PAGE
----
Curtain Raiser

A Reboot for Rousseff & Brazil, Colltalers

​If you’re the president, second terms in office are tricky. Some, like President Obama after his party’s crushing midterm defeat, reverse the expectations and instead of resigning to a lame duck role, go on the offensive, and grasp, may actually get something done.
Such prospect seems at least distant at the moment for Brazilian President Dilma Rousseff. Since her bare-knuckled win in October, she’s been battered daily by, yes, the opposition, but also, former allies in her own PT party, media pundits, a middle class sold on conservative ideals, assorted snipers from various political allegiances, even by traditional pillars of any government: public and private companies.
On top of it, Dilma, as she’s known in Brazil, is also facing an economic retraction, contrasting sharply from the eight years of growth of her predecessor and mentor, Inácio Lula da Silva, and, grasp again, a severe and unprecedented drought in Brazil.
Worse, rain shortages gripping São Paulo, South America’s largest city and capital of Brazil’s most powerful state, may naturally divert resources allocated by the new Congress inaugurated in Brasília yesterday. A congress where PT, the Workers’ Party, finds itself no longer in control may be fertile ground to sink its teeth on the biggest crisis of the Rousseff administration: the Petrobras scandal.
It’s arguable whether the drought could’ve been prevented. But unlike those pointing to its possible environmental and pollution causes, all but ignored by the national media, long before Dilma’s first term, allegations of corruption against her party were out and quite loud.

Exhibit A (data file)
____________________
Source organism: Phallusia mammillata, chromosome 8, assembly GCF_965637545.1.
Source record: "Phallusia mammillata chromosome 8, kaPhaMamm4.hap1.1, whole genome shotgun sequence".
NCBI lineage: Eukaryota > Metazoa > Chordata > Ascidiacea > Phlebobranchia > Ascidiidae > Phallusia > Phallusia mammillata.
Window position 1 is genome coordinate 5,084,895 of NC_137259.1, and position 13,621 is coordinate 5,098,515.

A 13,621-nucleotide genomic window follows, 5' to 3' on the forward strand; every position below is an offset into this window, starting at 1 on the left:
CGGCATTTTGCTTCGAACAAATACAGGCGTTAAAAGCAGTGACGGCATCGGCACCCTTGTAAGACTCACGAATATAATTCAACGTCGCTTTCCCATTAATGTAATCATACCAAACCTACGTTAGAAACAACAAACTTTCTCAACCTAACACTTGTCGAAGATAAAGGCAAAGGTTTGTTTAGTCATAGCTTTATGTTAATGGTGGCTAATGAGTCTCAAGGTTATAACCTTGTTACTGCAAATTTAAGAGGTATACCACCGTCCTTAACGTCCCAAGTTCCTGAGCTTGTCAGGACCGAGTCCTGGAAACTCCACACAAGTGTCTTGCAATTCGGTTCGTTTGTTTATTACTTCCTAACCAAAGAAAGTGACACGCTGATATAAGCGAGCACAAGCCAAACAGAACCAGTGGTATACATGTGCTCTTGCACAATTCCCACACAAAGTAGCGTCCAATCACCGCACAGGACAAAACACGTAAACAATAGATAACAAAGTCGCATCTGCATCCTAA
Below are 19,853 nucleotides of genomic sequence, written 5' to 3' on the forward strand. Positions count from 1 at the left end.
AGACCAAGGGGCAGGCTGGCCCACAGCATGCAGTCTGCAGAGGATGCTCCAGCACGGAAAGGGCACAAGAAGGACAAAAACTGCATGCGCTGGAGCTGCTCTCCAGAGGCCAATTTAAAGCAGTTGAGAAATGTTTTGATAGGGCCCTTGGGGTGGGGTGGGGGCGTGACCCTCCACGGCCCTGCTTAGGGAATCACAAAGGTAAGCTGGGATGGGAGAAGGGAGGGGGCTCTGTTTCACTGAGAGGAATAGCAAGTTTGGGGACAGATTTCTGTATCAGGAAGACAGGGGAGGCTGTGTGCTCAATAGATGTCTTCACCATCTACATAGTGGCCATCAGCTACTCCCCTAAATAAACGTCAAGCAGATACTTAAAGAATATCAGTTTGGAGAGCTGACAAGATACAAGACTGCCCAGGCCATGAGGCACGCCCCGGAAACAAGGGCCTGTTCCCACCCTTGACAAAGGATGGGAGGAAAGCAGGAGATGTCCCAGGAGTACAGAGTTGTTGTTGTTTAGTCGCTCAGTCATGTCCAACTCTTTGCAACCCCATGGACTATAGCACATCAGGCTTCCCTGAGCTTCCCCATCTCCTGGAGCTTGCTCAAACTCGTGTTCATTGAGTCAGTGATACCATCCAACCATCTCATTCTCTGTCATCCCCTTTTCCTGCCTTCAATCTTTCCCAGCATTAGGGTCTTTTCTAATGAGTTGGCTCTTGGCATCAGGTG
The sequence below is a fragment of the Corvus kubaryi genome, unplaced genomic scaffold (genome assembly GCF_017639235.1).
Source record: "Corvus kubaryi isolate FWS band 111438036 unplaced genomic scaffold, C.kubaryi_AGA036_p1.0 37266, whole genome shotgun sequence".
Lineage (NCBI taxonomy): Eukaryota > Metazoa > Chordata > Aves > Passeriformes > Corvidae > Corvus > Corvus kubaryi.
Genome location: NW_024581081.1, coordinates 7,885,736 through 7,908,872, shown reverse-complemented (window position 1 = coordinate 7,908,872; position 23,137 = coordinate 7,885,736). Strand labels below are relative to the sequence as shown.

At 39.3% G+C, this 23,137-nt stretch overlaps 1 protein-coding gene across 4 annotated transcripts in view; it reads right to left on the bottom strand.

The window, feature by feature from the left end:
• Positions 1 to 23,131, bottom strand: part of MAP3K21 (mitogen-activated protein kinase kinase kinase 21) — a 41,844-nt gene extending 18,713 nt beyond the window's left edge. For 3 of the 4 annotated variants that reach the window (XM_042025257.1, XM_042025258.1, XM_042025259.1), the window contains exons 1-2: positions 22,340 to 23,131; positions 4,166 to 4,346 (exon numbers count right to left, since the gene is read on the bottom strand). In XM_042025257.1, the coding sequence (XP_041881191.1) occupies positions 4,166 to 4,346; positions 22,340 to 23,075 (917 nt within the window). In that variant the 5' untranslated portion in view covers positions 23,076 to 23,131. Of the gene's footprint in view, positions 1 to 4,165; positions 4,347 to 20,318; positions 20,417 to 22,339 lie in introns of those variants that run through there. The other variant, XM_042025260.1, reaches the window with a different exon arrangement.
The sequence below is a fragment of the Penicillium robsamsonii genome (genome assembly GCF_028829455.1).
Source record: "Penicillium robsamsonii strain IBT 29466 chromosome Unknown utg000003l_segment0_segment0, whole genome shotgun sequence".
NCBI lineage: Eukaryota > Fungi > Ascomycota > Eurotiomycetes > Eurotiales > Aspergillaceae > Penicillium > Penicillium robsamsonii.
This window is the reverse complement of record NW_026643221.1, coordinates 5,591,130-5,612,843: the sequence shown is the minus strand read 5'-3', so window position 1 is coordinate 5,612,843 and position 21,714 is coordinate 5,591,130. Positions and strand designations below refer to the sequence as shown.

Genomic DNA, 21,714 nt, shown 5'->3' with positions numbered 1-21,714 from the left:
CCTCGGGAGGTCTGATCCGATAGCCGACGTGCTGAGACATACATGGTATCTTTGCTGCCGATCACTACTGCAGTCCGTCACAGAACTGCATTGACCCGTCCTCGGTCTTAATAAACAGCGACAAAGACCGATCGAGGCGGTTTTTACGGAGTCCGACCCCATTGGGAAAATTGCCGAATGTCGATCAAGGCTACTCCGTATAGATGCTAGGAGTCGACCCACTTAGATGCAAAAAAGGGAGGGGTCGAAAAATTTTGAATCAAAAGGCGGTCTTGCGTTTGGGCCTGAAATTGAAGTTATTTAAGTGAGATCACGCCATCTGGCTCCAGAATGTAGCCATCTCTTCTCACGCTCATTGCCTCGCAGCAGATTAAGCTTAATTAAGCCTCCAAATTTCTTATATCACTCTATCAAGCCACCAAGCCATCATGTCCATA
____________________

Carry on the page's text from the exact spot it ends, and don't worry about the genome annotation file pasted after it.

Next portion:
For the record, PT is not alone in this crisis. The state-run oil giant has been often called a cash cow for a succession of administrations even before the fall of the military dictatorship in 1985. And accordingly, it’s been at least part of a number of political schemes before.
The current downfall, nicknamed the Car Wash Operation, started as quaint as the previous big scandal of Brazilian politics, the Mensalão, a graft corruption scheme that quickly mushroomed into a gargantuan sore on Lula’s record. Even if it didn’t knocked out the president, it landed several of his close allies in jail, and considerably less charismatic Dilma has all reasons to be very weary about it.
It exploded in March of last year, when an estimated $1.6 billion kickback scheme, from Petrobras executives skimming from the company’s profits to politicians in exchange for contracts, was uncovered by the Brazilian Feds, and it only went downhill from there.
The arrest of a ‘doleiro,’ an informal money exchanger, caught red handed, ignited the crisis. Soon, a former supply director at the company was also arrested, revealing that the scheme benefited PT, PMDB, and PP, three parties that form the government coalition, and a number of executives of big Brazilian corporations that do business with Petrobras, such as Camargo Corrêa and Odebrecht.
There are now five separate Federal Police inquiries into the dealings that drove Petrobras, once poised to join the world’s top three oil companies, to lose much of its market cap and credibility. In fact, the crisis has generated so much fallout, which will likely lead to indictments and prosecution by Brazil’s Public Ministry, that even its inner workings and mismanagement have been exposed.
It was flagrant at the $1 billion 2006 acquisition of the Pasadena refinery in Houston, which had been sold by merely $50 million only two years before. Such blatant lack of due diligence is crucial to Dilma, who was part of Petrobras’ board of directors at the time.